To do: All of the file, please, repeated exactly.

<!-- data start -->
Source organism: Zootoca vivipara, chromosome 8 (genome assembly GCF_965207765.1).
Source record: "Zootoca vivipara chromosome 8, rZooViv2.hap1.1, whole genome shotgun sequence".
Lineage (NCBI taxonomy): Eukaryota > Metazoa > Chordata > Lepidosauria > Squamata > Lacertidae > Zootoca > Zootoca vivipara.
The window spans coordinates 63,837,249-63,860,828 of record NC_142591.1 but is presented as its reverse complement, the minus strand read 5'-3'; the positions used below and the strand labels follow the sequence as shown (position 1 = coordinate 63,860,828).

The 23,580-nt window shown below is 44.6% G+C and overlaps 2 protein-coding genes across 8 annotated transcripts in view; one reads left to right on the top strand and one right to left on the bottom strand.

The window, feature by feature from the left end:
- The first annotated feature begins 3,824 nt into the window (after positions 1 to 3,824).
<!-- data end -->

Source organism: Zootoca vivipara, chromosome 8 (genome assembly GCF_965207765.1).
Source record: "Zootoca vivipara chromosome 8, rZooViv2.hap1.1, whole genome shotgun sequence".
Lineage (NCBI taxonomy): Eukaryota > Metazoa > Chordata > Lepidosauria > Squamata > Lacertidae > Zootoca > Zootoca vivipara.
The window spans coordinates 63,837,249-63,860,828 of record NC_142591.1 but is presented as its reverse complement, the minus strand read 5'-3'; the positions used below and the strand labels follow the sequence as shown (position 1 = coordinate 63,860,828).

The 23,580-nt window shown below is 44.6% G+C and overlaps 2 protein-coding genes across 8 annotated transcripts in view; one reads left to right on the top strand and one right to left on the bottom strand.

The window, feature by feature from the left end:
- The first annotated feature begins 3,824 nt into the window (after positions 1 to 3,824).